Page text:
Wednesday, June 21, 2017

Erosion and Conservation Agriculture

By Sara:

Conservation agriculture is a lot about taking care of your soil - having healthy soil will help you to have healthy crops.  In a hilly place like where we're living in Kenya it's especially important to take special care of your soil because it's so easy to lose your all-important topsoil to erosion when there's a heavy rain.

I saw some examples of erosion after a rainstorm a while back and took pictures to show the results.  First of all, I have a couple pictures of where soil got washed about 200 meters down a hill to an area just off a gravel road.  The farms up the hill had ploughed right to the edge of the road and planted up and down the slope instead of along the contour of the hill, so when it rained, the soil went down the field, off the edge, and along down the road to here:



Later, I saw another field that had lots of soil washed down to the bottom of it.  In this picture, you can see how there is so much soil that it covered up the crops growing there at the bottom:


That field, which is the same one in the picture below, was at least planted along the contour of the slope instead of up and down it.  I did watch the field get ploughed, though, and it was ploughed up and down the slope before planting.  Possibly that contributed to these gullies forming when it rained:



This slope kind of sloughed off in the rain, so you can see the roots of the plants that are exposed where the soil went away:



What can a person do to avoid these kinds of problems?  For one, it is good to leave grass or other plants growing around the edges of the field to keep soil and water from running off the field.

Planting along the line of the slope (on the contour) rather than against it also helps catch water and soil.  Some people even plant lines of grass or trees at intervals along a slope, or make terraces so there isn't such a long, steep slope for water to rush down when it rains.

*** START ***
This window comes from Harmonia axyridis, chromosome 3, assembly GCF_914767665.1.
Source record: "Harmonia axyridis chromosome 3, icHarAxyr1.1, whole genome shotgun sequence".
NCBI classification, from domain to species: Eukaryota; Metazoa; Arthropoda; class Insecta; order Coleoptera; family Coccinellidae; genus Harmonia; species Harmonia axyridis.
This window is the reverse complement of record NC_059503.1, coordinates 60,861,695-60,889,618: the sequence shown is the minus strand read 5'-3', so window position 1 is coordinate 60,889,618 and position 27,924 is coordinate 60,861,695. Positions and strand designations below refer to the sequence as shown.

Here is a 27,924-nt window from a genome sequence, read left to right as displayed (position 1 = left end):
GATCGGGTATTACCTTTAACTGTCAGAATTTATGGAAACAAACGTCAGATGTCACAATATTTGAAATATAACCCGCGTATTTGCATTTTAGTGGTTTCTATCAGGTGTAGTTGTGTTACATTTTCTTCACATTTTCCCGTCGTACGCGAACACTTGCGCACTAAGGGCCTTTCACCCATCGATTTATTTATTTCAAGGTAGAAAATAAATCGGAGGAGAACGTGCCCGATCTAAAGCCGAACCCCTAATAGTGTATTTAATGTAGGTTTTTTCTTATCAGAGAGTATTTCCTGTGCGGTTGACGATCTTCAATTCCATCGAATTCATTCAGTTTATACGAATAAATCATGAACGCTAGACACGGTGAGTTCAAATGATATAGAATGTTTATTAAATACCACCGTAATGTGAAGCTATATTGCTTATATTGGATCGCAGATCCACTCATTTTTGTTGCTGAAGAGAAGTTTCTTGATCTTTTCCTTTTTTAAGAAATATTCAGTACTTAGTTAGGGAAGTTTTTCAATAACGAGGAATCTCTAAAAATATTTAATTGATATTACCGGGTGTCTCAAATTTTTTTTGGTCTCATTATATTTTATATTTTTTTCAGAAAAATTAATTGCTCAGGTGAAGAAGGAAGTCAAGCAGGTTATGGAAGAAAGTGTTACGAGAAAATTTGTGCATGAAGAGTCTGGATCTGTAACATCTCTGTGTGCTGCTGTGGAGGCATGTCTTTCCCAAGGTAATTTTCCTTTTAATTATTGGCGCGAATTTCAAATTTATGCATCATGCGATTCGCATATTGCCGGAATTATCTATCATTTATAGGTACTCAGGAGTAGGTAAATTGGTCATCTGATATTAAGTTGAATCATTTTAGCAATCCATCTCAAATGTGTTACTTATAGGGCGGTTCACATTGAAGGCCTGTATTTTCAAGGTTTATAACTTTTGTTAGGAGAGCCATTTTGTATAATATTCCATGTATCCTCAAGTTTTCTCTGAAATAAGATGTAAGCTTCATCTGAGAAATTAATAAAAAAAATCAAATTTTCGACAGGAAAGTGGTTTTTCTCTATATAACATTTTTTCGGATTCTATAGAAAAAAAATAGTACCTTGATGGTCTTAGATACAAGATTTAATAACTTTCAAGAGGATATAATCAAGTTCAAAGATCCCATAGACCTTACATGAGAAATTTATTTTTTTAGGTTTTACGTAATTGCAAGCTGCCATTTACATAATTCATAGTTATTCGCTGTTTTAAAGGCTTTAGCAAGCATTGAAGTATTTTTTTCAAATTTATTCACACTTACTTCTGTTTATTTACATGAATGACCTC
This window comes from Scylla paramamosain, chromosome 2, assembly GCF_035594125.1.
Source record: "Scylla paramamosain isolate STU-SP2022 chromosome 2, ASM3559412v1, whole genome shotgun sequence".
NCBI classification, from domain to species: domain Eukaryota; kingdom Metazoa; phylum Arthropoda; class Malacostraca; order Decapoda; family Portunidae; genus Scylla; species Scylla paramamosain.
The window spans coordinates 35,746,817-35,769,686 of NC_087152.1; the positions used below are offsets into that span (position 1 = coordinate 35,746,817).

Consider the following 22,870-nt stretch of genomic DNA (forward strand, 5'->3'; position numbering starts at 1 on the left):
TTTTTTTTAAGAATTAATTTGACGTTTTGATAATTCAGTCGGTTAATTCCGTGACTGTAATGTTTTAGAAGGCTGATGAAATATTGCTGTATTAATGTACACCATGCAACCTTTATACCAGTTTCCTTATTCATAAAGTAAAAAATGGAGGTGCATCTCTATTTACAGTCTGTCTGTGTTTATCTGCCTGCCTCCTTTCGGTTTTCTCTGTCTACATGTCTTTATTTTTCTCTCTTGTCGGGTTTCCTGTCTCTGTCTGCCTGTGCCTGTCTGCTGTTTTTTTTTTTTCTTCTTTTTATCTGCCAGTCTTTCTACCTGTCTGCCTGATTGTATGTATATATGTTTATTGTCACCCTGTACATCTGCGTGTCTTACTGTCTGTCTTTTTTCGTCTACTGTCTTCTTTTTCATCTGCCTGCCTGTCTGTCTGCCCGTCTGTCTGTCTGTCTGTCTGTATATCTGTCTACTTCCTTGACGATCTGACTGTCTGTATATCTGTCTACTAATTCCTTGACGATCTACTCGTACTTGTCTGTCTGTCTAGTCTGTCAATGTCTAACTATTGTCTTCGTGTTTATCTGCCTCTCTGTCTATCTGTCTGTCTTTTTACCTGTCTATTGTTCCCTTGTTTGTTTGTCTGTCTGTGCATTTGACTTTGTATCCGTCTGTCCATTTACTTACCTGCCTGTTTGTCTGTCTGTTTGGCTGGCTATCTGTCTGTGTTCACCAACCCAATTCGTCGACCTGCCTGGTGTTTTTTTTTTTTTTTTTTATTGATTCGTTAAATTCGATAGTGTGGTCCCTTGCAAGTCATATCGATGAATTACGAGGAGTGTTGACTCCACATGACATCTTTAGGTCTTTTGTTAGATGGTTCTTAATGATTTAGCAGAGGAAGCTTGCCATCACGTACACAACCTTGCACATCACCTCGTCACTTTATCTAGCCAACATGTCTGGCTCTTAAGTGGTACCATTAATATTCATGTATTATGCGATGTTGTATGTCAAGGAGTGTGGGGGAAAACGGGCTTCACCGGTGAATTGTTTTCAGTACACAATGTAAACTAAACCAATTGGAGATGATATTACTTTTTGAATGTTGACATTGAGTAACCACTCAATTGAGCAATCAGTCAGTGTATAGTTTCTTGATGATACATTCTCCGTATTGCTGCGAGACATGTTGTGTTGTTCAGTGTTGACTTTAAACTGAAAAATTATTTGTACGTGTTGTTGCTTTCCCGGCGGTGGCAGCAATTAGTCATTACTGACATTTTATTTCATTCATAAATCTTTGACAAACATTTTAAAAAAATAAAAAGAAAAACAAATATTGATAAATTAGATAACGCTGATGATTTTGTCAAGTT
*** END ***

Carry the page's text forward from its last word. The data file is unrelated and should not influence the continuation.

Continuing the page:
And, practices from conservation agriculture, like keeping the soil covered (by mulch or living plants), helps prevent erosion, as does minimum or non-tillage. 

Revenge of the Sheep

By Sara:

The college's sheep may look sweet and innocent, but they can also be pests.  This one looks particularly mischievous:


The reason this sheep is looking so smug is because she, along with her friends, ate the maize (corn) and beans growing in the garden my practical class planted.  And in fact, they ate it all on two separate occasions.  We planted in March, but because of the double attack of the sheep, the garden is at about the same level as the gardens of people who planted in May.

It has been a very frustrating and disappointing situation.  Although the maize has revived itself again and at least half of the beans weren't eaten, the purpose of the demonstration is kind of defeated.  It will be hard to compare the different techniques we were using in the garden when some parts of the garden were destroyed at different times from others and when some of the beans are now ahead of the maize.

Hopefully we'll still get a decent harvest from what is left, but I'm sad that I won't be able to use the garden to teach the students the things I was hoping to teach them.  However, if the maize that remains survives to be harvested, I'm planning to dry and grind it so we can make maize cake (cornbread) with the flour when it comes time to teach the students how to bake!